What’s the color of your flag? Part 2 of 2

October 28, 2015

Ai Weiwei was warned by representatives of the lawful government of the People’s Republic of China (PRC) to stop his illegal activities (according to Chinese law).

In such cases, it is common to receive an invitation to tea, which may not be refused, where the person responsible for what is considered counter-revolutionary activities (or another crime against the state) is told to stop or face the full might of China’s law.  China is not like Hitler’s Germany where the Gestapo showed up without warning and carried citizens off to be roasted or gassed by the millions.

The facts speak for themselves. Ai Weiwei refused to cooperate, and he violated Chinese law, and he was locked up in 2011, but he isn’t locked up now because he was released the same year.

CNN doesn’t mention Ai Weiwei was alleged to have been in violation of the 1982 Chinese Constitution, which says in Article 28, “The state maintains public order and suppresses treasonable and other counter-revolutionary activities; it penalizes actions that endanger public security and disrupt the socialist economy and other criminal activities, and punishes and reforms criminals.”


US Marines Marching

The PRC did not hiding anything except where Ai Weiwei was locked up and the details behind his crime. Even in the US, the authorities are often denied the right to talk about an alleged criminal and the facts behind a legal case to the press.

I’ve read in the past where some Western critics say that Chinese law is difficult to interpret and has loopholes that the PRC may use to the Party’s advantage.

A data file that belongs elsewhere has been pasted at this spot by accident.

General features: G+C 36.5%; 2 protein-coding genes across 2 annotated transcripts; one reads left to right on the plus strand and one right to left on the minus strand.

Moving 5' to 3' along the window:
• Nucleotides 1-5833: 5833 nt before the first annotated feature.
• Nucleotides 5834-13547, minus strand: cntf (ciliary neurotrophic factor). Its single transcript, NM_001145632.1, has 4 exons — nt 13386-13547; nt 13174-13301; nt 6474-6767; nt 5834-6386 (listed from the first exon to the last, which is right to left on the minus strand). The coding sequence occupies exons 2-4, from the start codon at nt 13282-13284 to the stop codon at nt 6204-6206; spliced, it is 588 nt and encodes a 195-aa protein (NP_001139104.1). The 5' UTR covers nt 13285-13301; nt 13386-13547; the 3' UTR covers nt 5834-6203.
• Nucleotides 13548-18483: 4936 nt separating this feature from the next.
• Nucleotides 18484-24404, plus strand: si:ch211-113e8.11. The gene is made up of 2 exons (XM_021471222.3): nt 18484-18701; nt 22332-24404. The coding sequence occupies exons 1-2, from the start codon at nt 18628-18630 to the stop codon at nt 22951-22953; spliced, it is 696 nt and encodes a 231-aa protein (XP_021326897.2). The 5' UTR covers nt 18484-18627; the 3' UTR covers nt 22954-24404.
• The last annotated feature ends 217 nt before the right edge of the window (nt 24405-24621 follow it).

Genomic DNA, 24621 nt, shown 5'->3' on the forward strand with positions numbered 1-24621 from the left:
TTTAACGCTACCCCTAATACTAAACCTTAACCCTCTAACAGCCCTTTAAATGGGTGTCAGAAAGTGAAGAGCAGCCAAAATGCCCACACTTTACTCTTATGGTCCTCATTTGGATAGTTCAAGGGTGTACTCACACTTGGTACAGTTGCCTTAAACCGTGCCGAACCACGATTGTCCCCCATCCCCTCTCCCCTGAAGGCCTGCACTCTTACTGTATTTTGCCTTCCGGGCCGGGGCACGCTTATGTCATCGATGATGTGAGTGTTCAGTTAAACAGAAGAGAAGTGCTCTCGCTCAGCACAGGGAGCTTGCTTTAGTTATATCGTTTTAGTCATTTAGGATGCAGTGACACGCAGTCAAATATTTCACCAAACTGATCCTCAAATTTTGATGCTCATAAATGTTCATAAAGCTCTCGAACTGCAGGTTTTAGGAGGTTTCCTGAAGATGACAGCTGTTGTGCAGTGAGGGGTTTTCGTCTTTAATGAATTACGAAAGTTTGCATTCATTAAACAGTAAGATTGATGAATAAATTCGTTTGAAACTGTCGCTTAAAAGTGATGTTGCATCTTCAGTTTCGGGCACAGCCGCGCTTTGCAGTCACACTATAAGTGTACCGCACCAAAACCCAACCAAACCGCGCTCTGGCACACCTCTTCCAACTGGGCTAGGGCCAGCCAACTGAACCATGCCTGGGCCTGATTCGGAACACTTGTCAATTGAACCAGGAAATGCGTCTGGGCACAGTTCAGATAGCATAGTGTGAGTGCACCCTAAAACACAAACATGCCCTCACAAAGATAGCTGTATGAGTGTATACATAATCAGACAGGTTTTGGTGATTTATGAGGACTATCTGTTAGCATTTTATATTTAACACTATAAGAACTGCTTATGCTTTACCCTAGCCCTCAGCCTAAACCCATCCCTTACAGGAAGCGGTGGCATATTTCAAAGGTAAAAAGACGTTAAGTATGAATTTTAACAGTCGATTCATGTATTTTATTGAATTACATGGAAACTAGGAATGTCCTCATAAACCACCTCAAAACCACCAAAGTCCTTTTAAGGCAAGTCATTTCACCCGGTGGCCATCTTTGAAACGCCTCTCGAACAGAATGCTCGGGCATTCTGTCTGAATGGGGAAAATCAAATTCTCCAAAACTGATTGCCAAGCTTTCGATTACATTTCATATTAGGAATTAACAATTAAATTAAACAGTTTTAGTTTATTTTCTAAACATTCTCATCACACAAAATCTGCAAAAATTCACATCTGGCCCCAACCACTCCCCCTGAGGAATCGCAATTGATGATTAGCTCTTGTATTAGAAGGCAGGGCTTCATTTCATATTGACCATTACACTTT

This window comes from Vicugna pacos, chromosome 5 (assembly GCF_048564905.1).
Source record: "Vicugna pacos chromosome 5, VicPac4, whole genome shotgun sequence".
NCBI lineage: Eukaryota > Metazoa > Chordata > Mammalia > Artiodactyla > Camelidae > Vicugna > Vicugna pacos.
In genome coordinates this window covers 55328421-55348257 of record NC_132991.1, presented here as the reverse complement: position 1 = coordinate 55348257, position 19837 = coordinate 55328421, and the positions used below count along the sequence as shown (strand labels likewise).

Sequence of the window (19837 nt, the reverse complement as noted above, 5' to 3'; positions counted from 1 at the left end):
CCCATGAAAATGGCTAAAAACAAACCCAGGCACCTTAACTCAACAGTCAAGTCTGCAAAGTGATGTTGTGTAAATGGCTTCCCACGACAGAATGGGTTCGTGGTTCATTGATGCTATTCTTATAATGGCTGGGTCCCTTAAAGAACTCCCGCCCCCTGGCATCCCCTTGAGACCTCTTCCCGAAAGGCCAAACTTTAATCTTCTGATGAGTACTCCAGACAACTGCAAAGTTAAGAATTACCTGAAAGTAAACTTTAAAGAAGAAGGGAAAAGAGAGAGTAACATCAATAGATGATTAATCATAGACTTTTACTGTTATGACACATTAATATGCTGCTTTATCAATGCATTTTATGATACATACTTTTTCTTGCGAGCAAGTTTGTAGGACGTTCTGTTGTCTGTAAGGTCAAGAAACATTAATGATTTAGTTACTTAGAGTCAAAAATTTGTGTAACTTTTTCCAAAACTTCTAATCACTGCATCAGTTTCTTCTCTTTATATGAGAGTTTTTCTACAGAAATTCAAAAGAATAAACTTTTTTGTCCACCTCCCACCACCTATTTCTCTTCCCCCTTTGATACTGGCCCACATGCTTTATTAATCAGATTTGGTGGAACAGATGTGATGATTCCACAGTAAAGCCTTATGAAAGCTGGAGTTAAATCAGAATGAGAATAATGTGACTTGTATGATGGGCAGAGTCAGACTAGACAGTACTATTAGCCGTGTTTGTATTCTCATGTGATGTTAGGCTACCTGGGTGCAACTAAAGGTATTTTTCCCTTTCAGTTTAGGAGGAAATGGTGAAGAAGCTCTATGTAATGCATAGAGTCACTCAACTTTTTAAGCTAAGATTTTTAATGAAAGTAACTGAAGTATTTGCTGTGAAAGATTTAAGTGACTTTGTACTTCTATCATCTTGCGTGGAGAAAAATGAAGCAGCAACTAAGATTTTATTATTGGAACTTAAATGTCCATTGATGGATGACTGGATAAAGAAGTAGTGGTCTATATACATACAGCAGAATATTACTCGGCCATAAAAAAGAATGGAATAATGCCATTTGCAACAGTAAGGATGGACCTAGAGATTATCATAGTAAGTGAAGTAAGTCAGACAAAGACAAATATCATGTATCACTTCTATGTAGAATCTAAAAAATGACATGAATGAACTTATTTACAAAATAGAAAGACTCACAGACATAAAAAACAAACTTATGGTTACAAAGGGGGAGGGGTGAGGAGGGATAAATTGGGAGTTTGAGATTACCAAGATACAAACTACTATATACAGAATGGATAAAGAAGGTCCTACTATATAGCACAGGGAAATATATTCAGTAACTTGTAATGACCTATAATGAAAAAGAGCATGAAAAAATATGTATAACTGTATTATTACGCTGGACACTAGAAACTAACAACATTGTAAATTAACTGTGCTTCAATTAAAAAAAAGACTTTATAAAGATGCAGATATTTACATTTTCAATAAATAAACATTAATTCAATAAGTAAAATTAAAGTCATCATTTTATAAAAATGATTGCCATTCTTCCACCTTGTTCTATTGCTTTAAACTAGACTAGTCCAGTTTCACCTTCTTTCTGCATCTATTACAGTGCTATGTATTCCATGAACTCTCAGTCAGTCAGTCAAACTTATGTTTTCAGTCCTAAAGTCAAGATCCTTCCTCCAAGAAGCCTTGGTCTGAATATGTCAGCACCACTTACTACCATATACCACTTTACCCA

Since when was any law in any country easy to understand?  If you aren’t an American lawyer, how easy is if to understand the U.S. legal system, and doesn’t the U.S. have loopholes that the wealthy and corporations take advantage of not to pay taxes in America? In fact, President Ronald Reagan didn’t pay any tax one year, and he said loopholes in the law allowed it.

Compare the language of the 1982 Chinese Constitution to the U.S. Constitution and anyone can see the differences.

In addition, Article 53 of the Chinese Constitution says, “Citizens of the People’s Republic of China must abide by the constitution and the law, keep state secrets, protect public property and observe labour discipline and public order and respect social ethics.”


PRC Troops and Flag Ceremony

An amendment to Article 13 was revised to say, “Citizens’ lawful private property is inviolable” and “The State, in accordance with law, protects the rights of citizens to private property and to its inheritance” and “The State may, in the public interest and in accordance with law, expropriate or requisition private property for its use and shall make compensation for the private property expropriated or requisitioned.”

In fact, nowhere in the CNN piece does it explain that no one owns land or houses in China as they do in the U.S. It’s more like a lease with the right to pass that property on to someone else in the family after death.

What happens in the U.S. if the property tax isn’t paid? Does anyone really own the house and land they live on?

China’s flag isn’t red, white and blue. Instead, it is red and gold.